BOISE - A GOP state lawmaker who’s running for Congress now has Idaho’s speaker of the House as his campaign chairman.
Rep. Ken Roberts, R-Donnelly, says he’s gearing up his run for the 1st Congressional District seat, though as of June 30 he reported not yet raising a penny for the campaign. “It takes time to get that stuff set up. It took several weeks, actually,” said Roberts, who announced his candidacy at a Canyon County GOP event on June 12.
House Speaker Lawerence Denney, R-Midvale, will chair Roberts’ campaign. Roberts is part of Denney’s GOP leadership team in the House, serving as majority caucus chairman.
“He has known me ever since I’ve been in the Legislature,” Roberts said. “He’s the person that can talk about Ken Roberts and what he stands for and what he believes and how he practices in his business at home, that’s one thing. He can tell people about who I am. He also brings a real high level of credibility within his own legislative district and within the state.”
Said Denney, a farmer, “Certainly we have similar backgrounds, and I certainly believe that he’d be good. … He’s the kind of fella that we need going to Washington.”
Vaughn Ward, an Iraq war veteran who’s also running in the 1st District GOP primary, has his own big Republican names on board. In April, he announced his endorsement by Sen. John McCain. Ward was a state chairman for the McCain-Palin presidential campaign in Nevada. Later this month, Ward has Sarah Palin’s father and father-in-law scheduled to stump for his campaign in Idaho.
Ward has raised $125,276 through June 30 and has been actively campaigning for several months.
The two, plus retired physician Allan Salzberg, are vying for a chance to take on Democratic Idaho Rep. Walt Minnick. Though Minnick hasn’t yet announced re-election plans, he’d rolled up $598,616 in campaign contributions through June 30 for the 2010 election, including donations from some prominent Idaho Republicans.
Roberts, 46, said he’s started fundraising. “We have really been aggressive in raising money really the last four or five days,” he said, though he wouldn’t say how much he’s generated. “We had very good contacts and a lot of commitments of a lot of money.”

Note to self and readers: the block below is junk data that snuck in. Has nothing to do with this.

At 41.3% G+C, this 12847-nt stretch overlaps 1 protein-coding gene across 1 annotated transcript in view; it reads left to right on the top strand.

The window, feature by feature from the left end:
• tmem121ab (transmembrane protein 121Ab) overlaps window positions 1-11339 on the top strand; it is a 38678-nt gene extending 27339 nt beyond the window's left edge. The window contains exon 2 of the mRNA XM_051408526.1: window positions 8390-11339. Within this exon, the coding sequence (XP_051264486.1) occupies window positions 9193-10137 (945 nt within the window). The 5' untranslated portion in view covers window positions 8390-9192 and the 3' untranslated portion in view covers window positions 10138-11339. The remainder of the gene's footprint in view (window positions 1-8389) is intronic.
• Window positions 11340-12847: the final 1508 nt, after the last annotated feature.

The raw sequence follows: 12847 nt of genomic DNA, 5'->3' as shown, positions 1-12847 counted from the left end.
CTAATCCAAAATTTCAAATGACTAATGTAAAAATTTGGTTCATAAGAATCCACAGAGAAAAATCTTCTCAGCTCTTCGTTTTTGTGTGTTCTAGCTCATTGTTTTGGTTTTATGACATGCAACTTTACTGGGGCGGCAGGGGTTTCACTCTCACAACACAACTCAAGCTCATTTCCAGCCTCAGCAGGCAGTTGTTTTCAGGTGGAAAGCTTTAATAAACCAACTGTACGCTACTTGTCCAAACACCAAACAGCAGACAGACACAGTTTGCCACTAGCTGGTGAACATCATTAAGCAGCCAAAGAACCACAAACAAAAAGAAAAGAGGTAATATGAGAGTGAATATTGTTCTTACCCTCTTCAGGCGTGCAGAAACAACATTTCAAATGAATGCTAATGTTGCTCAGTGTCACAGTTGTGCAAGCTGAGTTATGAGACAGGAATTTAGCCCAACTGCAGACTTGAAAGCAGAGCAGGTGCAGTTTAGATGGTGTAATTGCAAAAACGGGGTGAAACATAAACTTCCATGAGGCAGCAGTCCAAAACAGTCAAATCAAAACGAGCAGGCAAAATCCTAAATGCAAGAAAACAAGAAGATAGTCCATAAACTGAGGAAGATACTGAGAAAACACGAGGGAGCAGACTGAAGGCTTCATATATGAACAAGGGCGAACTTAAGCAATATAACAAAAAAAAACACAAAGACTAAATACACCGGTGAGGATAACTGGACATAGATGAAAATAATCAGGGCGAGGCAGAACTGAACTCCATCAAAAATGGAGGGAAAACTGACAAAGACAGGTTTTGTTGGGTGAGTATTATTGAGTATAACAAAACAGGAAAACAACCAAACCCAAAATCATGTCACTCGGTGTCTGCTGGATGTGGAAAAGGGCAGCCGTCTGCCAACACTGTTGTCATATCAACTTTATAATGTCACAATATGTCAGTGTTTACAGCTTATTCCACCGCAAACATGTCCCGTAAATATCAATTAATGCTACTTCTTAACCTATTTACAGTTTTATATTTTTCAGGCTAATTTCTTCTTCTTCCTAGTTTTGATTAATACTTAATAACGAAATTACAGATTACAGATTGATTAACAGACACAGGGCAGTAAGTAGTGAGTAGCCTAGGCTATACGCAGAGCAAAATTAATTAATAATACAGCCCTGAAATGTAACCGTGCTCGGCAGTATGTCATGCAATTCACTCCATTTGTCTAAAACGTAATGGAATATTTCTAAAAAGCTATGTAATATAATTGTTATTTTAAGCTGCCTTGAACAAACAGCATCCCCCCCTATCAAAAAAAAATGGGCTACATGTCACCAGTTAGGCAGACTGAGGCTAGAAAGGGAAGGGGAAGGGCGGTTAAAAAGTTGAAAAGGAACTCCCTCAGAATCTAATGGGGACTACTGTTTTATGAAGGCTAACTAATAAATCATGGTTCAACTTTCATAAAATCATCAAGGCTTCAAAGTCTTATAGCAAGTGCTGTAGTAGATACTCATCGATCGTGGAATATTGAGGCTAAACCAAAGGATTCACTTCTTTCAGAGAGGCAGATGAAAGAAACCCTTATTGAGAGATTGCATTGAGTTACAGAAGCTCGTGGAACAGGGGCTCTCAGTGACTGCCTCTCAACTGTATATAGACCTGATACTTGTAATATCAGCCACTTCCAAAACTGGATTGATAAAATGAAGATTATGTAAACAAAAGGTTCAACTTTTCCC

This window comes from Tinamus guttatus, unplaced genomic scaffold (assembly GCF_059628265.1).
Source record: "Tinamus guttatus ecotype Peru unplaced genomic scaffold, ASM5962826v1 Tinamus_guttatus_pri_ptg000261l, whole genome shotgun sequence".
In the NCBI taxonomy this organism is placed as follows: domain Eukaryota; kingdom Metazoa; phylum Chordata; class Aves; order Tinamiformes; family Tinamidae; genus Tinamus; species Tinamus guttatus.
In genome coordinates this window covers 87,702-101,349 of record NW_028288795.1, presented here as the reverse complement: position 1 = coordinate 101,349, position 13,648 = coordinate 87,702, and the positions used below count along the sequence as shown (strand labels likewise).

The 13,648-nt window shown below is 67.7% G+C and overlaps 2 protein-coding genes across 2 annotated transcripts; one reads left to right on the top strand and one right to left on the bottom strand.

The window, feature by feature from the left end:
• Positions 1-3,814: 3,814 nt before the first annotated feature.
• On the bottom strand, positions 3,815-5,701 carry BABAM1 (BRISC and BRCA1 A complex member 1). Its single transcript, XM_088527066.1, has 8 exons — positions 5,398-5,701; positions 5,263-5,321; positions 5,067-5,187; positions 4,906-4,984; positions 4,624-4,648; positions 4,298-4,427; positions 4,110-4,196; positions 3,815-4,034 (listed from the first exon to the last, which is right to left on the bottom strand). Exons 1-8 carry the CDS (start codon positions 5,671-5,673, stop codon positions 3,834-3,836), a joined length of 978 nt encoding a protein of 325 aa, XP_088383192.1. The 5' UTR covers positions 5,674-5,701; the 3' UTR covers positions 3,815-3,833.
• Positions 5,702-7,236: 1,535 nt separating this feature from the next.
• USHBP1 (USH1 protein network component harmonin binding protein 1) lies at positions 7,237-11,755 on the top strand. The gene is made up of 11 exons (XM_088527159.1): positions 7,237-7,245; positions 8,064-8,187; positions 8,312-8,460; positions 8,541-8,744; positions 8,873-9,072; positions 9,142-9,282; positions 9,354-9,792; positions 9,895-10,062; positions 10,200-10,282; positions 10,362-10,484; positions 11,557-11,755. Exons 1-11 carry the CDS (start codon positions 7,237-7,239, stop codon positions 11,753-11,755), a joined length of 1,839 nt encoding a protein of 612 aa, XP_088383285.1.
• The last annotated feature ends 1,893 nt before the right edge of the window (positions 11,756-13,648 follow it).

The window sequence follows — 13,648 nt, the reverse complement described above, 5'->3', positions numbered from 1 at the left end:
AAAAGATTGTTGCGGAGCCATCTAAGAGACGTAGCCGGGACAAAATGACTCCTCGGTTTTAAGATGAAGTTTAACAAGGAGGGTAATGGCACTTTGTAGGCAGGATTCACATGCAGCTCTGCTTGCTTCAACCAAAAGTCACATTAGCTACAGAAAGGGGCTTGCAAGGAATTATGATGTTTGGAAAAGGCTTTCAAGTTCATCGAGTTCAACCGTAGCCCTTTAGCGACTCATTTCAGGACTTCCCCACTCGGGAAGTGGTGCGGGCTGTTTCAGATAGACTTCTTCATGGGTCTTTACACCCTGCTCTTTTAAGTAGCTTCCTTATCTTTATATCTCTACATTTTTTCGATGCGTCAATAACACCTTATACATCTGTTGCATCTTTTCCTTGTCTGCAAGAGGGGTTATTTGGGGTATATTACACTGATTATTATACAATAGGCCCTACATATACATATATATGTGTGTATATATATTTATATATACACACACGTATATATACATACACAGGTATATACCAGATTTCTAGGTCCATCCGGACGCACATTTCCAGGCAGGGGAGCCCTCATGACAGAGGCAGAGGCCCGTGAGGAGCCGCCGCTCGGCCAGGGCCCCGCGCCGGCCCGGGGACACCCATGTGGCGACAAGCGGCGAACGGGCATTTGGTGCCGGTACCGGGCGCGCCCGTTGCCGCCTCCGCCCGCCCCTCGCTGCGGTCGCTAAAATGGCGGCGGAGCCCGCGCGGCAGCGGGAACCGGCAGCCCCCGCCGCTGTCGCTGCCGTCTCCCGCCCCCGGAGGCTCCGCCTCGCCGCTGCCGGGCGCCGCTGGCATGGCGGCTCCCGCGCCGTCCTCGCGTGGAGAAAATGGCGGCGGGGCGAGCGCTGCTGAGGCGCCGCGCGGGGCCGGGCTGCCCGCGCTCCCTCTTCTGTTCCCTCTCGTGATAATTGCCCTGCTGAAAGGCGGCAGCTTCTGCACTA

Roberts is a farmer who until recently also operated an excavation and construction business in Valley County, building sewer and water lines and digging house foundations. “The work along those lines virtually stopped,” he said. “So we had to shut that business down to a point, and we sold a couple of pieces of equipment, and we feel the effect of the economic recession just as real and hard as a lot of people are. It’s not a fun experience to go through, but it’s reality.”
His wife works part-time as a waitress.
Both Ward and Roberts have been trying to stake out conservative ground in their campaigns. “I think this is a time where it’s an opportunity for people of a conservative mindset to be elected throughout the country,” Roberts said.
But Minnick, the incumbent Democrat, has attracted conservative notice of his own. The Club for Growth, a conservative anti-tax group that bankrolled the initial congressional campaign of former GOP Idaho Rep. Bill Sali, this week praised Minnick for achieving a 100 percent rating on its latest scorecard, the “RePork Card,” for voting to strip earmarks out of the major congressional spending bills this year.
Minnick was the only Democrat to get a perfect score from the group, as did 21 Republicans. He defeated Sali in 2008 to become the first Democrat to hold the 1st District congressional seat since 1994.
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